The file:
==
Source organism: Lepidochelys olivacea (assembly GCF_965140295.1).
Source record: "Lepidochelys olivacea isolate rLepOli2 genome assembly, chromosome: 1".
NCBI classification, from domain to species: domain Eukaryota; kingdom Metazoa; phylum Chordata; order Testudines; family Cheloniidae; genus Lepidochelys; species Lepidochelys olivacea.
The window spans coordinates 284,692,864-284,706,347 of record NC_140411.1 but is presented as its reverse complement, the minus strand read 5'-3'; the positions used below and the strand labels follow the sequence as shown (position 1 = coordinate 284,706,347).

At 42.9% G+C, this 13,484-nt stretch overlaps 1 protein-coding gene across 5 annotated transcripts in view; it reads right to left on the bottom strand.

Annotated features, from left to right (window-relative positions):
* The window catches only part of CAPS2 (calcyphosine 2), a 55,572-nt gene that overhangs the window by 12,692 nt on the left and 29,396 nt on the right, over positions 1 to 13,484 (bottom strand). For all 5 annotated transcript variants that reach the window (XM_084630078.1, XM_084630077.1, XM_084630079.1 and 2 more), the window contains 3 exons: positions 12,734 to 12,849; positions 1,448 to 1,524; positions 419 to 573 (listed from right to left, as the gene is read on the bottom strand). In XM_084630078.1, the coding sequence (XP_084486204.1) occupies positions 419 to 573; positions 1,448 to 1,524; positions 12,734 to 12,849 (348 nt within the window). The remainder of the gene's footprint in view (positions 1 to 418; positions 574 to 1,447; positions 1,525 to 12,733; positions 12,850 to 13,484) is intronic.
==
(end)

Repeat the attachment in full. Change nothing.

Source organism: Lepidochelys olivacea (assembly GCF_965140295.1).
Source record: "Lepidochelys olivacea isolate rLepOli2 genome assembly, chromosome: 1".
NCBI classification, from domain to species: domain Eukaryota; kingdom Metazoa; phylum Chordata; order Testudines; family Cheloniidae; genus Lepidochelys; species Lepidochelys olivacea.
The window spans coordinates 284,692,864-284,706,347 of record NC_140411.1 but is presented as its reverse complement, the minus strand read 5'-3'; the positions used below and the strand labels follow the sequence as shown (position 1 = coordinate 284,706,347).

At 42.9% G+C, this 13,484-nt stretch overlaps 1 protein-coding gene across 5 annotated transcripts in view; it reads right to left on the bottom strand.

Annotated features, from left to right (window-relative positions):
* The window catches only part of CAPS2 (calcyphosine 2), a 55,572-nt gene that overhangs the window by 12,692 nt on the left and 29,396 nt on the right, over positions 1 to 13,484 (bottom strand). For all 5 annotated transcript variants that reach the window (XM_084630078.1, XM_084630077.1, XM_084630079.1 and 2 more), the window contains 3 exons: positions 12,734 to 12,849; positions 1,448 to 1,524; positions 419 to 573 (listed from right to left, as the gene is read on the bottom strand). In XM_084630078.1, the coding sequence (XP_084486204.1) occupies positions 419 to 573; positions 1,448 to 1,524; positions 12,734 to 12,849 (348 nt within the window). The remainder of the gene's footprint in view (positions 1 to 418; positions 574 to 1,447; positions 1,525 to 12,733; positions 12,850 to 13,484) is intronic.